Dear Timmy: San Francisco magazine, Sept. 4, 2015

Dear Timmy An open letter to Tim Lincecum on the occasion of his probable Giants farewell. By Dan Fost | September 4, 2015 It’s painful to think of this as a farewell letter,...

Dan Fost

Power in Numbers: San Francisco Magazine, December 2010

What do you do if the fitness club you’re obsessed with is about to go out of business? If you’re Max Levchin, the multimillionaire cofounder of PayPal, you get your similarly fanatical gym buddies to go in with you to buy the club yourselves. Levchin had been working out for about a year at an elite cycling studio in San Francisco, and he felt he just couldn’t live without its particular claim to fame. At the club, now named VeloSF, you can ride while wearing a gas mask, so you can calculate your gas-exchange ratios; then you can get your ear pricked to find out how much lactic acid you’re producing. “These things endlessly feed my obsession for math,” says Levchin.

Indeed, the data appeals to many Bay Area tech geeks, says Ian Charles, another VeloSF co-owner, who heads mergers and acquisitions for digital-media company RMG Networks. “They like having the numbers to tell them if their work out is effective and if they’re doing better this week than last,” he says. As it turns out, fitness isn’t the only aspect of tech folks’ lives that they like to negotiate with math. Below, three geeks reveal the algorithms that help them maximize their time—and their adrenaline.

Faster parking
Most people think that when they’re waiting for a space in a full parking lot, they should tailgate the car in front of them, since that puts them second in line for any spots that open up. But one day, Bob Goodson, founder and CEO of Quid, which collects and markets data on private tech firms, was stuck in a line of cars and calculated his way to the opposite conclusion. The lot had about 120 spaces, each with a one-hour limit. By tailing the car in front, he realized, he would have access to only two new spaces that came open—the one on the left and the one on the right—and 60 minutes divided by those two spaces put the potential wait at half an hour. However, by hanging way back, he would gain access to about 20 more spaces, putting the wait time at three minutes. “I set my stopwatch, and a spot came up at the 2:45 point,” he says. “I thought, ‘Holy crap!’”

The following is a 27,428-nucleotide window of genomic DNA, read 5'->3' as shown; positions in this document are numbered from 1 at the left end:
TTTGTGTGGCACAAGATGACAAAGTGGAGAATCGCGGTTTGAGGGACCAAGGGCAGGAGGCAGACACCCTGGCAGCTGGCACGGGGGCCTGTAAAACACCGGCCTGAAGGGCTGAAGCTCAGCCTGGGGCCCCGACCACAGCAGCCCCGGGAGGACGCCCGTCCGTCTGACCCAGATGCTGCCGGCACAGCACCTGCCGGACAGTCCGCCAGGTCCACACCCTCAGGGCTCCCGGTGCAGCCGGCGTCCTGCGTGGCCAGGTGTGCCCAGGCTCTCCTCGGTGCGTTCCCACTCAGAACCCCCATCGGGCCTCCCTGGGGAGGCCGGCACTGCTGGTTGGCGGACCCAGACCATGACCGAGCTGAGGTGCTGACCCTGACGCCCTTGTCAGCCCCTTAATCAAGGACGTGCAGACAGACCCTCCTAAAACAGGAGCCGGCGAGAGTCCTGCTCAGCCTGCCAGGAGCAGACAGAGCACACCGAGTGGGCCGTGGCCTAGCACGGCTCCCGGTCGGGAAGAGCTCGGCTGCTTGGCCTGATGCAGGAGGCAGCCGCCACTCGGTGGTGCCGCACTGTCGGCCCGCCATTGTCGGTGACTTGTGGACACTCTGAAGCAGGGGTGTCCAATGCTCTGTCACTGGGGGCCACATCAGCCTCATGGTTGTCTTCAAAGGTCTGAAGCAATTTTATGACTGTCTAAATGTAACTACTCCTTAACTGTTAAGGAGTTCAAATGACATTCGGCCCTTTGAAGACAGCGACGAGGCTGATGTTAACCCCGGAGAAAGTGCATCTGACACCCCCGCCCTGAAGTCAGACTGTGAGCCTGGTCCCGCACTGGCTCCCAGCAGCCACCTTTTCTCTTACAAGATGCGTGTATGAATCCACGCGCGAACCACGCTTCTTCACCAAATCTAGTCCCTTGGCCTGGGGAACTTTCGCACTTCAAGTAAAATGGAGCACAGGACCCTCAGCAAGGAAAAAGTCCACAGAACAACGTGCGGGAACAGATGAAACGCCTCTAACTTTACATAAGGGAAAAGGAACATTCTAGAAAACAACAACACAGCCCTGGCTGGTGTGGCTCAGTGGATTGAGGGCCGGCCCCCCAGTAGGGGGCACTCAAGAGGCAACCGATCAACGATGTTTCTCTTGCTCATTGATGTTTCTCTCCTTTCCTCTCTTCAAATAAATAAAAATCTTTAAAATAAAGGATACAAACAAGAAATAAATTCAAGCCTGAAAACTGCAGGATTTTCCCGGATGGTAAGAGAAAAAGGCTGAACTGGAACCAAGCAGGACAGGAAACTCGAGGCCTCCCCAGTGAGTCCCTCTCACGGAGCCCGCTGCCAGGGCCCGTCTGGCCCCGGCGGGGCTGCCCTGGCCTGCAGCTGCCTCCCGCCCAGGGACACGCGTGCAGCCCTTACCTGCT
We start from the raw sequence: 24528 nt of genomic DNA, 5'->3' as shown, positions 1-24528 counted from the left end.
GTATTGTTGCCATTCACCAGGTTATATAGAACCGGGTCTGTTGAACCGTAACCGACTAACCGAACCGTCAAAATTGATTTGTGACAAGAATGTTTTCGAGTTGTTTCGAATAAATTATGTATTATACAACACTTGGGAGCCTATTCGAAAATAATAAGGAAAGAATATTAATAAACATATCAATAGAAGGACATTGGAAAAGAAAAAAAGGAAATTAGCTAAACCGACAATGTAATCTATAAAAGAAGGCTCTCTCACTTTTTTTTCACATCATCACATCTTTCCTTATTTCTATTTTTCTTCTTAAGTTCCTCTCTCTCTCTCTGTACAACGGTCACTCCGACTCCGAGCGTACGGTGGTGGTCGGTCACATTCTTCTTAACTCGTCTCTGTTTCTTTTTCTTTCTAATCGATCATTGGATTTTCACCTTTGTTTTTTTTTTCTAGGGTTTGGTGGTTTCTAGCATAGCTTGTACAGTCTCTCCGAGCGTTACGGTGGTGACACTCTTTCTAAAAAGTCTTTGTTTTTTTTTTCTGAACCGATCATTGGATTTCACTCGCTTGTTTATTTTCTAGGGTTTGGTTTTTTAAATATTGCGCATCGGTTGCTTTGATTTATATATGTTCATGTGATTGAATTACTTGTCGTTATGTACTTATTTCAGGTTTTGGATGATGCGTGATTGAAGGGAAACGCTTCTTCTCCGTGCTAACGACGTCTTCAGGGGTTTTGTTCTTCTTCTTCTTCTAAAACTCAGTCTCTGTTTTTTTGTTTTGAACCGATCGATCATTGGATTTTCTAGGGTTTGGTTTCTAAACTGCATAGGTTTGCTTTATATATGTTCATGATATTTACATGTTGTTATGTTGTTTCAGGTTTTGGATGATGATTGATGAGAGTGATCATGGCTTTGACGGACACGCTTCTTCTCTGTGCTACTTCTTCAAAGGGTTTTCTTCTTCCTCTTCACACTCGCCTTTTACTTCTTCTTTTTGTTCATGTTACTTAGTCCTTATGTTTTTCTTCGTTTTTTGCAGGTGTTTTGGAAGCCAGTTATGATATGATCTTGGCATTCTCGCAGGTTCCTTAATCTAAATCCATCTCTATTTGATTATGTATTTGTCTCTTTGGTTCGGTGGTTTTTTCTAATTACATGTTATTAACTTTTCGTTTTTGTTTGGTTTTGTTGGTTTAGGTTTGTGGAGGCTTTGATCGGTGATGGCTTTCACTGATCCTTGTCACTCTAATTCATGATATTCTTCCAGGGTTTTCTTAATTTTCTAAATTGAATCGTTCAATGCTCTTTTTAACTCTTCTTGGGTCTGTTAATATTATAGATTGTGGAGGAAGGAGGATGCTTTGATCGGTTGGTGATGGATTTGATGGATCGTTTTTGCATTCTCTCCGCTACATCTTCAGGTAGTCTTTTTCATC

A more exciting game
A lifelong Chicago Bears fan, Warren Packard—no relation to the legendary David Packard—came up with a way to rate the excitement level of real-time sports events. His company, Thuuz.com (short for enthusiast), pulls in the digital feeds of games and applies a set of algorithms to the play-by-play to measure the pace of the game, how close it is, and the number of dramatic individual moments. “If it passes a certain threshold,” Packard explains, “we send out an immediate alert to tell people, ‘Hey, this game’s worth watching.’” For this year’s NCAA basketball tournament, for example (games are still viewable online), Thuuz advises that you leave Kentucky–West Virginia alone but tune in to the Sweet Sixteen Tennessee–Ohio State match when the game has five minutes to go.

A quicker commute

Most weekdays, Alan Malloy walks 10 blocks east and 2 blocks south from his apartment in the Tenderloin to his job at HubPages, a social-content site. A typical person uses what Malloy calls “the greedy algorithm,” crossing in whichever direction has the green light. But by using a bit of probability-theory logic, Malloy found that he could shave valuable seconds off his travel time by waiting at the red. Here’s how: As he walks east, he encounters a red light that won’t change for another three seconds, which theoretically means it would be faster to cross to the south now at the brief green, then go east the rest of the way. But Malloy noticed that on a 10-block walk, he’d likely encounter at least one red light that would force him to wait for 10 seconds. Therefore, he opts to wait those three seconds up front and cross to the south later, when the potential wait is longer and the reward is greater. “The goal,” he says, “is to minimize the time spent not walking.”

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